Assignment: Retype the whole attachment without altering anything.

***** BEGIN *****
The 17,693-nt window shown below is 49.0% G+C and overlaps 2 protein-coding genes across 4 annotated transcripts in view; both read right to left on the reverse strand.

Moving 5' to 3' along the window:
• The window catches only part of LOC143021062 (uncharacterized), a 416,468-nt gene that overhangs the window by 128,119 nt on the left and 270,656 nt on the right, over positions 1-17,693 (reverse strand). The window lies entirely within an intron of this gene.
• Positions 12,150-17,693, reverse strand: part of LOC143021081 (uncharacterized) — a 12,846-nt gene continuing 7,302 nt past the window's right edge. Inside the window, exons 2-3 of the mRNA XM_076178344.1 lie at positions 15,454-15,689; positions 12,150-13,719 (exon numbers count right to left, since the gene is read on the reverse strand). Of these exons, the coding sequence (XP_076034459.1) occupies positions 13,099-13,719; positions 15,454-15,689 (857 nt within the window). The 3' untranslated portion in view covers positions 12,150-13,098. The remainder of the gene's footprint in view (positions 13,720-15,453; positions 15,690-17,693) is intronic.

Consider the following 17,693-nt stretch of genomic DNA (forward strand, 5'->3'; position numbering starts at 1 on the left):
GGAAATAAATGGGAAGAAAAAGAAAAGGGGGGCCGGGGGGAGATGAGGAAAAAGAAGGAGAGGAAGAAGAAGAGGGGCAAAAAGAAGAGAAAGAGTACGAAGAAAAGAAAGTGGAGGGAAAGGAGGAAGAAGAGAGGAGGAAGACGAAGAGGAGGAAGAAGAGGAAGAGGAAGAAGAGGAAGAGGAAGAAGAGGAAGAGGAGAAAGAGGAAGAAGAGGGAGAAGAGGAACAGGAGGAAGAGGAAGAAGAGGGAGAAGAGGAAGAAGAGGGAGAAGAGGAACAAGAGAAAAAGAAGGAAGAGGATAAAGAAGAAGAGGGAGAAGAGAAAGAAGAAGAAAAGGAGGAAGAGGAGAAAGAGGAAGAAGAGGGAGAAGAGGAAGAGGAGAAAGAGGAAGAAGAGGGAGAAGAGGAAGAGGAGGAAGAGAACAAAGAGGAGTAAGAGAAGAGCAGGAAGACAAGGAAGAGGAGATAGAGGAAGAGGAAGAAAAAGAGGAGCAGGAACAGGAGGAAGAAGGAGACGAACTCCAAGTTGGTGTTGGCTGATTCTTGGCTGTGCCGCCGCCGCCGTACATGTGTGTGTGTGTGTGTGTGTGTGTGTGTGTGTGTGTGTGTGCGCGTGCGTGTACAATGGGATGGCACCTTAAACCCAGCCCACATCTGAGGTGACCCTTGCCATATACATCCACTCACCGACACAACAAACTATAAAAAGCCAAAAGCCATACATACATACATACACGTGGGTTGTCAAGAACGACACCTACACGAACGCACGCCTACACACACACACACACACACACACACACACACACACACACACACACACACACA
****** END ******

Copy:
The 17,693-nt window shown below is 49.0% G+C and overlaps 2 protein-coding genes across 4 annotated transcripts in view; both read right to left on the reverse strand.

Moving 5' to 3' along the window:
• The window catches only part of LOC143021062 (uncharacterized), a 416,468-nt gene that overhangs the window by 128,119 nt on the left and 270,656 nt on the right, over positions 1-17,693 (reverse strand). The window lies entirely within an intron of this gene.
• Positions 12,150-17,693, reverse strand: part of LOC143021081 (uncharacterized) — a 12,846-nt gene continuing 7,302 nt past the window's right edge. Inside the window, exons 2-3 of the mRNA XM_076178344.1 lie at positions 15,454-15,689; positions 12,150-13,719 (exon numbers count right to left, since the gene is read on the reverse strand). Of these exons, the coding sequence (XP_076034459.1) occupies positions 13,099-13,719; positions 15,454-15,689 (857 nt within the window). The 3' untranslated portion in view covers positions 12,150-13,098. The remainder of the gene's footprint in view (positions 13,720-15,453; positions 15,690-17,693) is intronic.

Consider the following 17,693-nt stretch of genomic DNA (forward strand, 5'->3'; position numbering starts at 1 on the left):
GGAAATAAATGGGAAGAAAAAGAAAAGGGGGGCCGGGGGGAGATGAGGAAAAAGAAGGAGAGGAAGAAGAAGAGGGGCAAAAAGAAGAGAAAGAGTACGAAGAAAAGAAAGTGGAGGGAAAGGAGGAAGAAGAGAGGAGGAAGACGAAGAGGAGGAAGAAGAGGAAGAGGAAGAAGAGGAAGAGGAAGAAGAGGAAGAGGAGAAAGAGGAAGAAGAGGGAGAAGAGGAACAGGAGGAAGAGGAAGAAGAGGGAGAAGAGGAAGAAGAGGGAGAAGAGGAACAAGAGAAAAAGAAGGAAGAGGATAAAGAAGAAGAGGGAGAAGAGAAAGAAGAAGAAAAGGAGGAAGAGGAGAAAGAGGAAGAAGAGGGAGAAGAGGAAGAGGAGAAAGAGGAAGAAGAGGGAGAAGAGGAAGAGGAGGAAGAGAACAAAGAGGAGTAAGAGAAGAGCAGGAAGACAAGGAAGAGGAGATAGAGGAAGAGGAAGAAAAAGAGGAGCAGGAACAGGAGGAAGAAGGAGACGAACTCCAAGTTGGTGTTGGCTGATTCTTGGCTGTGCCGCCGCCGCCGTACATGTGTGTGTGTGTGTGTGTGTGTGTGTGTGTGTGTGTGTGTGCGCGTGCGTGTACAATGGGATGGCACCTTAAACCCAGCCCACATCTGAGGTGACCCTTGCCATATACATCCACTCACCGACACAACAAACTATAAAAAGCCAAAAGCCATACATACATACATACACGTGGGTTGTCAAGAACGACACCTACACGAACGCACGCCTACACACACACACACACACACACACACACACACACACACACACACACACACACA